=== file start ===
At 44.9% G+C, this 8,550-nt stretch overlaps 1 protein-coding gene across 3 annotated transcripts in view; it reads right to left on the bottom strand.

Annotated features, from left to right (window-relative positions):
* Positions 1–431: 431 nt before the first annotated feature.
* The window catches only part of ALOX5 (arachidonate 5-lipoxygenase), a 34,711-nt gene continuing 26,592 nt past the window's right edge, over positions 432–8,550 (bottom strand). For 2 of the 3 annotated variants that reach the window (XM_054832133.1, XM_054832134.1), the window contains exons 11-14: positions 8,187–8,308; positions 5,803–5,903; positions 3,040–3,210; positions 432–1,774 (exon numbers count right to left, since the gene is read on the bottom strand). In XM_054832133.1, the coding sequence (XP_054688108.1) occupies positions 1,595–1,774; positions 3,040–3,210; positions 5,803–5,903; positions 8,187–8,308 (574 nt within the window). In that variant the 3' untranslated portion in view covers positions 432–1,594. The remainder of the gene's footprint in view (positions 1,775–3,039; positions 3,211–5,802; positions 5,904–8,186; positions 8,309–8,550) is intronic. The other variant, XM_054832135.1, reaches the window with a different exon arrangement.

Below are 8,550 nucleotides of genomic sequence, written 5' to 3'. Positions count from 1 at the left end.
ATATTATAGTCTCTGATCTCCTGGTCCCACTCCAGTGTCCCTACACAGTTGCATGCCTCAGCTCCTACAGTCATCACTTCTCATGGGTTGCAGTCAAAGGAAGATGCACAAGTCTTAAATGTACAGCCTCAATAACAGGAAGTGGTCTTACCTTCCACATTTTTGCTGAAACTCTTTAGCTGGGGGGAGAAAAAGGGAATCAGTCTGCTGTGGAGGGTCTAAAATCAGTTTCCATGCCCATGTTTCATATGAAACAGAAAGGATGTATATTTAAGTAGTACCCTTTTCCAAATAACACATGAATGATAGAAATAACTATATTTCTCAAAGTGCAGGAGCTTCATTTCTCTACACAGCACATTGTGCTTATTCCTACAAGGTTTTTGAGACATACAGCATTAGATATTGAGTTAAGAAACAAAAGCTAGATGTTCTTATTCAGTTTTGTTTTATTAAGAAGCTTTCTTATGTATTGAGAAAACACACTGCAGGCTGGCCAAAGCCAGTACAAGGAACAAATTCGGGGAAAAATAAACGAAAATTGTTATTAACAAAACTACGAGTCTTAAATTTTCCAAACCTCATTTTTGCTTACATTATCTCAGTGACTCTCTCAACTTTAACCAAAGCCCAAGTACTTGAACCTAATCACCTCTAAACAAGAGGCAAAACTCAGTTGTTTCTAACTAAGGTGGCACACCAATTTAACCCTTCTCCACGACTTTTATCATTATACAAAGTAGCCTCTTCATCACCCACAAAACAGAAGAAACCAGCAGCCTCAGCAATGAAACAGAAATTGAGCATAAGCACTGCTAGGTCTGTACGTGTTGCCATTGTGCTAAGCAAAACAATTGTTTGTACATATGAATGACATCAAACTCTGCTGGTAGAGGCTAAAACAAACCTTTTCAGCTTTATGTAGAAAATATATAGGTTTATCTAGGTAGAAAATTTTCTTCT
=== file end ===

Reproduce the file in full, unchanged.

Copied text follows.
At 44.9% G+C, this 8,550-nt stretch overlaps 1 protein-coding gene across 3 annotated transcripts in view; it reads right to left on the bottom strand.

Annotated features, from left to right (window-relative positions):
* Positions 1–431: 431 nt before the first annotated feature.
* The window catches only part of ALOX5 (arachidonate 5-lipoxygenase), a 34,711-nt gene continuing 26,592 nt past the window's right edge, over positions 432–8,550 (bottom strand). For 2 of the 3 annotated variants that reach the window (XM_054832133.1, XM_054832134.1), the window contains exons 11-14: positions 8,187–8,308; positions 5,803–5,903; positions 3,040–3,210; positions 432–1,774 (exon numbers count right to left, since the gene is read on the bottom strand). In XM_054832133.1, the coding sequence (XP_054688108.1) occupies positions 1,595–1,774; positions 3,040–3,210; positions 5,803–5,903; positions 8,187–8,308 (574 nt within the window). In that variant the 3' untranslated portion in view covers positions 432–1,594. The remainder of the gene's footprint in view (positions 1,775–3,039; positions 3,211–5,802; positions 5,904–8,186; positions 8,309–8,550) is intronic. The other variant, XM_054832135.1, reaches the window with a different exon arrangement.

Below are 8,550 nucleotides of genomic sequence, written 5' to 3'. Positions count from 1 at the left end.
ATATTATAGTCTCTGATCTCCTGGTCCCACTCCAGTGTCCCTACACAGTTGCATGCCTCAGCTCCTACAGTCATCACTTCTCATGGGTTGCAGTCAAAGGAAGATGCACAAGTCTTAAATGTACAGCCTCAATAACAGGAAGTGGTCTTACCTTCCACATTTTTGCTGAAACTCTTTAGCTGGGGGGAGAAAAAGGGAATCAGTCTGCTGTGGAGGGTCTAAAATCAGTTTCCATGCCCATGTTTCATATGAAACAGAAAGGATGTATATTTAAGTAGTACCCTTTTCCAAATAACACATGAATGATAGAAATAACTATATTTCTCAAAGTGCAGGAGCTTCATTTCTCTACACAGCACATTGTGCTTATTCCTACAAGGTTTTTGAGACATACAGCATTAGATATTGAGTTAAGAAACAAAAGCTAGATGTTCTTATTCAGTTTTGTTTTATTAAGAAGCTTTCTTATGTATTGAGAAAACACACTGCAGGCTGGCCAAAGCCAGTACAAGGAACAAATTCGGGGAAAAATAAACGAAAATTGTTATTAACAAAACTACGAGTCTTAAATTTTCCAAACCTCATTTTTGCTTACATTATCTCAGTGACTCTCTCAACTTTAACCAAAGCCCAAGTACTTGAACCTAATCACCTCTAAACAAGAGGCAAAACTCAGTTGTTTCTAACTAAGGTGGCACACCAATTTAACCCTTCTCCACGACTTTTATCATTATACAAAGTAGCCTCTTCATCACCCACAAAACAGAAGAAACCAGCAGCCTCAGCAATGAAACAGAAATTGAGCATAAGCACTGCTAGGTCTGTACGTGTTGCCATTGTGCTAAGCAAAACAATTGTTTGTACATATGAATGACATCAAACTCTGCTGGTAGAGGCTAAAACAAACCTTTTCAGCTTTATGTAGAAAATATATAGGTTTATCTAGGTAGAAAATTTTCTTCT